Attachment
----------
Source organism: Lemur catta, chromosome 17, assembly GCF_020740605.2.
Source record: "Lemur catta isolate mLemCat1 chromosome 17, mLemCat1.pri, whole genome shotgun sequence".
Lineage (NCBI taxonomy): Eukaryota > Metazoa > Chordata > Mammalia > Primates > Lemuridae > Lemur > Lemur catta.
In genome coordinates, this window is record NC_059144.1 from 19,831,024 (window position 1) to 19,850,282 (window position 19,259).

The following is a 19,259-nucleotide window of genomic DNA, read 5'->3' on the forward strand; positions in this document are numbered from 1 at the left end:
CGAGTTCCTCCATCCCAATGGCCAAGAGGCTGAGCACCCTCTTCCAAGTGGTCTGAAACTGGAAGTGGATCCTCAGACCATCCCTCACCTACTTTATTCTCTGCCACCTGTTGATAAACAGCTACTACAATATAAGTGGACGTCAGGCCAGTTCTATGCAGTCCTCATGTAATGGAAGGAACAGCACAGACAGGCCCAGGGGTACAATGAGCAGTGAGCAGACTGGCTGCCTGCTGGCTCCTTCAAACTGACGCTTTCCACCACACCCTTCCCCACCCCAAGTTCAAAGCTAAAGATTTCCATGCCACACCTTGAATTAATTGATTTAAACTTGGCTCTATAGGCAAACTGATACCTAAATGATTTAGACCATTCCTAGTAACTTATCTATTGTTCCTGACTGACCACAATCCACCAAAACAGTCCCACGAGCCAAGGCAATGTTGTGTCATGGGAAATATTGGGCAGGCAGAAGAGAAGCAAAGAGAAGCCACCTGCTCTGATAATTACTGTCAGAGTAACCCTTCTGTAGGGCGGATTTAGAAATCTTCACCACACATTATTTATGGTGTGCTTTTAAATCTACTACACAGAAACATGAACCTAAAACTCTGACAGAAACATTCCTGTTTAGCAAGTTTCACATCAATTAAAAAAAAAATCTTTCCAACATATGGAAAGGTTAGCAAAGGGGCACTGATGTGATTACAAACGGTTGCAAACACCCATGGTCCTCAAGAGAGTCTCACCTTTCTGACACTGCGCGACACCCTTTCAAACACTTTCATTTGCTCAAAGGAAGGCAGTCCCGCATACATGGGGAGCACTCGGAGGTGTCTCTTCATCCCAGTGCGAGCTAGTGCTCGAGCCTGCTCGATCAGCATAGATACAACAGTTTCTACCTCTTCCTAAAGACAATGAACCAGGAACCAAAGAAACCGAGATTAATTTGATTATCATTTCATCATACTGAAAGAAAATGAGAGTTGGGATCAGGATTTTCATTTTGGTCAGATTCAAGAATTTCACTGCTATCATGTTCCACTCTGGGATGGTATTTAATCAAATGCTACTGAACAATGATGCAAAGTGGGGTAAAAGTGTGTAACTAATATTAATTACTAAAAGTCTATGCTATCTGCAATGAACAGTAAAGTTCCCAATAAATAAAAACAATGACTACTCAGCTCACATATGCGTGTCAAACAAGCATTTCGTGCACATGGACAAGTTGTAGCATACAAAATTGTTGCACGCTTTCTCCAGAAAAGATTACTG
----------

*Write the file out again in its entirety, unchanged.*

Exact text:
Source organism: Lemur catta, chromosome 17, assembly GCF_020740605.2.
Source record: "Lemur catta isolate mLemCat1 chromosome 17, mLemCat1.pri, whole genome shotgun sequence".
Lineage (NCBI taxonomy): Eukaryota > Metazoa > Chordata > Mammalia > Primates > Lemuridae > Lemur > Lemur catta.
In genome coordinates, this window is record NC_059144.1 from 19,831,024 (window position 1) to 19,850,282 (window position 19,259).

The following is a 19,259-nucleotide window of genomic DNA, read 5'->3' on the forward strand; positions in this document are numbered from 1 at the left end:
CGAGTTCCTCCATCCCAATGGCCAAGAGGCTGAGCACCCTCTTCCAAGTGGTCTGAAACTGGAAGTGGATCCTCAGACCATCCCTCACCTACTTTATTCTCTGCCACCTGTTGATAAACAGCTACTACAATATAAGTGGACGTCAGGCCAGTTCTATGCAGTCCTCATGTAATGGAAGGAACAGCACAGACAGGCCCAGGGGTACAATGAGCAGTGAGCAGACTGGCTGCCTGCTGGCTCCTTCAAACTGACGCTTTCCACCACACCCTTCCCCACCCCAAGTTCAAAGCTAAAGATTTCCATGCCACACCTTGAATTAATTGATTTAAACTTGGCTCTATAGGCAAACTGATACCTAAATGATTTAGACCATTCCTAGTAACTTATCTATTGTTCCTGACTGACCACAATCCACCAAAACAGTCCCACGAGCCAAGGCAATGTTGTGTCATGGGAAATATTGGGCAGGCAGAAGAGAAGCAAAGAGAAGCCACCTGCTCTGATAATTACTGTCAGAGTAACCCTTCTGTAGGGCGGATTTAGAAATCTTCACCACACATTATTTATGGTGTGCTTTTAAATCTACTACACAGAAACATGAACCTAAAACTCTGACAGAAACATTCCTGTTTAGCAAGTTTCACATCAATTAAAAAAAAAATCTTTCCAACATATGGAAAGGTTAGCAAAGGGGCACTGATGTGATTACAAACGGTTGCAAACACCCATGGTCCTCAAGAGAGTCTCACCTTTCTGACACTGCGCGACACCCTTTCAAACACTTTCATTTGCTCAAAGGAAGGCAGTCCCGCATACATGGGGAGCACTCGGAGGTGTCTCTTCATCCCAGTGCGAGCTAGTGCTCGAGCCTGCTCGATCAGCATAGATACAACAGTTTCTACCTCTTCCTAAAGACAATGAACCAGGAACCAAAGAAACCGAGATTAATTTGATTATCATTTCATCATACTGAAAGAAAATGAGAGTTGGGATCAGGATTTTCATTTTGGTCAGATTCAAGAATTTCACTGCTATCATGTTCCACTCTGGGATGGTATTTAATCAAATGCTACTGAACAATGATGCAAAGTGGGGTAAAAGTGTGTAACTAATATTAATTACTAAAAGTCTATGCTATCTGCAATGAACAGTAAAGTTCCCAATAAATAAAAACAATGACTACTCAGCTCACATATGCGTGTCAAACAAGCATTTCGTGCACATGGACAAGTTGTAGCATACAAAATTGTTGCACGCTTTCTCCAGAAAAGATTACTG